Nightly News   |  September 06, 2013

Disturbing reemergence of whooping cough

16 states are reporting an increase in cases of whooping cough, a disease that used to be a leading cause of childhood illness and death. NBC's Dr. Nancy Snyderman reports.

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>>> our health news story tonight had has to do with the disturbing reemergence of a disease that used to be a leading cause of childhood illness and death. as you may know, in the state of texas , they're reporting an epidemic of whooping cough , and in all 16 states are now reporting an increase in cases over last year's numbers. we get this story tonight from our chief medical editor dr. nancy snyderman .

>> reporter: 3 1/2-month-old bailey frederickson's mom michelle thought her baby just had a cold. then things got worse.

>> she'd cough and she'd just start turning blue, and her face would be really gray.

>> reporter: bailey had whooping cough , a highly infectious disease that may begin with a runny nose, sneezing and slight fever.

>> whooping cough can rapidly become a whole lot more serious with severe cough, the development of pneumonia that can lead to a need more hospitalizati hospitalization.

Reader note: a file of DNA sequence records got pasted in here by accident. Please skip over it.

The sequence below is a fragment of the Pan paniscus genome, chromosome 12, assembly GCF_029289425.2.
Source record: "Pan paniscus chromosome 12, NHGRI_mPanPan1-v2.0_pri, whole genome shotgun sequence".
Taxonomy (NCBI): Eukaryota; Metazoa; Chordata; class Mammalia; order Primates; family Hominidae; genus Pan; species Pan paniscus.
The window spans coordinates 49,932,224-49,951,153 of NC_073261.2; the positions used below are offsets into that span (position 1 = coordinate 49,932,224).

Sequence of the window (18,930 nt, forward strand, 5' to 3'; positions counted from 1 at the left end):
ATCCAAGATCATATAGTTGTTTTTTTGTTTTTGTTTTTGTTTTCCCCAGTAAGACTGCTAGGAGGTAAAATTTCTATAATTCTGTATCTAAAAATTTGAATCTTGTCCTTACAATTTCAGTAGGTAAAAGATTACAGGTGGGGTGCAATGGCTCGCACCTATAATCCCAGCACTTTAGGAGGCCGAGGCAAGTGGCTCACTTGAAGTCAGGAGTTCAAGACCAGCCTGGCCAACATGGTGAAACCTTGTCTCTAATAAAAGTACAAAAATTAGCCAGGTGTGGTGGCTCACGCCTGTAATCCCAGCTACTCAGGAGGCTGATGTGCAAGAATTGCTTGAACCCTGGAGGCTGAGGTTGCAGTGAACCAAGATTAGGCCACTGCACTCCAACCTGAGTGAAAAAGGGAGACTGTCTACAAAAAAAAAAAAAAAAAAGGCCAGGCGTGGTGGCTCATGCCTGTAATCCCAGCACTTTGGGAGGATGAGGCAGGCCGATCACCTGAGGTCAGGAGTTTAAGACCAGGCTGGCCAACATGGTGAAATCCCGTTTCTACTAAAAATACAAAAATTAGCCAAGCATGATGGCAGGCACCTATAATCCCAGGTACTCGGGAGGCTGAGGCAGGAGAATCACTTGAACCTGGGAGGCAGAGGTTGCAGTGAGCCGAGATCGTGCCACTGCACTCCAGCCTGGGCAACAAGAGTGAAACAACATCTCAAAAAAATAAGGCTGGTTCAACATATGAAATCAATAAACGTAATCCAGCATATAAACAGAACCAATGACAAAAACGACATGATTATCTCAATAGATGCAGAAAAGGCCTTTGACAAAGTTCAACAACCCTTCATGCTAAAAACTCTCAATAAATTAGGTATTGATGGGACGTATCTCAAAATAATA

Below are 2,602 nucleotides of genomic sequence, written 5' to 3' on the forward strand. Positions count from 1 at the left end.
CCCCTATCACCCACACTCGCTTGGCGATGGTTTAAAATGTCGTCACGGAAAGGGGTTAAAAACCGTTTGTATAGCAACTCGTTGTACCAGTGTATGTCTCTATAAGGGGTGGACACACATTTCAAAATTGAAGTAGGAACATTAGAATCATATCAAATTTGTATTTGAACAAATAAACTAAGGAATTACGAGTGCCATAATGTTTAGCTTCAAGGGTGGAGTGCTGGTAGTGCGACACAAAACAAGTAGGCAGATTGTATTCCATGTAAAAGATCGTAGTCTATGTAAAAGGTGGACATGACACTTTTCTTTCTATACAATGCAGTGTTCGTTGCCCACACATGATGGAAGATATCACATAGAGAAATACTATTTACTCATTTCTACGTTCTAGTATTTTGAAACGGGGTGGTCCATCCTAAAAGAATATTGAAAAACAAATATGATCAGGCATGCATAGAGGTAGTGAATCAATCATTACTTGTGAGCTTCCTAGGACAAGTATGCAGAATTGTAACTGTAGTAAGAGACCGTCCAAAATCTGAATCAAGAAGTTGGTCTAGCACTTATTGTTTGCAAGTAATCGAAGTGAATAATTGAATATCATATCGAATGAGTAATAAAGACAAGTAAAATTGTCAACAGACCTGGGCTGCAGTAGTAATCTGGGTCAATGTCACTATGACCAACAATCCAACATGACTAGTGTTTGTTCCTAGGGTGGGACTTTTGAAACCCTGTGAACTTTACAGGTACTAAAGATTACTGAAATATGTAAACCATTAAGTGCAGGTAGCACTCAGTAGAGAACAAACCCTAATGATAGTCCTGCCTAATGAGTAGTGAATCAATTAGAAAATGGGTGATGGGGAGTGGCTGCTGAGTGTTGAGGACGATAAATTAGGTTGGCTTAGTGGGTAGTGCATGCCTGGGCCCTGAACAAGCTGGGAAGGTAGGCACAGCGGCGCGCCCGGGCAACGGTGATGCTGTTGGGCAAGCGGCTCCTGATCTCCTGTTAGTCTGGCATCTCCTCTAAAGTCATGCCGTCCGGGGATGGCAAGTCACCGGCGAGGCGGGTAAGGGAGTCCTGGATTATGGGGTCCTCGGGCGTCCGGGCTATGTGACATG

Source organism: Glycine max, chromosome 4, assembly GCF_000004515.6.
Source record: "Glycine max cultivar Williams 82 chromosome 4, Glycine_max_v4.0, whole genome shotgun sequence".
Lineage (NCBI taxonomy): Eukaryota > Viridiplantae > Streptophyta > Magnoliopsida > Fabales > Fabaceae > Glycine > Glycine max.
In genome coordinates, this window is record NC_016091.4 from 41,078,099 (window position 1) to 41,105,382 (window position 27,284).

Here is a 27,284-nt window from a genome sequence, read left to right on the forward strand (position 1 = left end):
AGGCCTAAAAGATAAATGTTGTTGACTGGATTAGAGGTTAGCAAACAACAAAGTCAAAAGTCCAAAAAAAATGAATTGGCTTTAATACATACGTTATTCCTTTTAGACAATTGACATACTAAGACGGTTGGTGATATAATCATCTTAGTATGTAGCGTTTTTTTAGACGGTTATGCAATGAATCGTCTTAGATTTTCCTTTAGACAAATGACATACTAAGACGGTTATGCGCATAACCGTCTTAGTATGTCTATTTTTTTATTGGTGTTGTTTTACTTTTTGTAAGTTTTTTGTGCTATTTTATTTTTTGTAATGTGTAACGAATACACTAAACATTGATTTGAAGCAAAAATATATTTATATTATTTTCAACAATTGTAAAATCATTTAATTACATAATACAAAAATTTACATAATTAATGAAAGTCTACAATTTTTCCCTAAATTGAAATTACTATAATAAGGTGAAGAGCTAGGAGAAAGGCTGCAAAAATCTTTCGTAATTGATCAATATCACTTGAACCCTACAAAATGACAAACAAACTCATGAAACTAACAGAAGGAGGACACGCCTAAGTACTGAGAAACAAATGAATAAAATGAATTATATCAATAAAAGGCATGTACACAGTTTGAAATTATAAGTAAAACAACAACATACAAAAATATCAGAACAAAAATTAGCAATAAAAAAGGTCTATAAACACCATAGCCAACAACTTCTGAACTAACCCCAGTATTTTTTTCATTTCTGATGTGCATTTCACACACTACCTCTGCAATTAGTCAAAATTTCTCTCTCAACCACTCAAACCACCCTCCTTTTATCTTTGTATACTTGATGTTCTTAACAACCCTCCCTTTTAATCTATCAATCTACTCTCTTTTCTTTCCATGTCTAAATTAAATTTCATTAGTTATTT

>> reporter: bailey is one of about 2,000 people in texas who has had whooping cough so far this year. two babies have died. the numbers so alarming the state is now under a health alert with people being urged to get vaccinated. here in blue you can see where whooping cough cases have increased compared to the same time last year. doctors say vaccination is key. pregnant women should get vaccinated in the third trimester of pregnancy so antibodies in mom can then protect the baby at birth and for the first few months of life. vaccinate family members and caregivers, make sure your child gets all the doses of the vaccine. at 2, 4 and 6 months, another between 15 and 18 months and a booster between 4 and 6 years. that's five doses in all. bailey is on antibiotics, a common treatment and is expected to recover. but officials warn that if vaccination rates don't increase, other babies may not be as lucky. dr. nancy snyderman , nbc news, new york.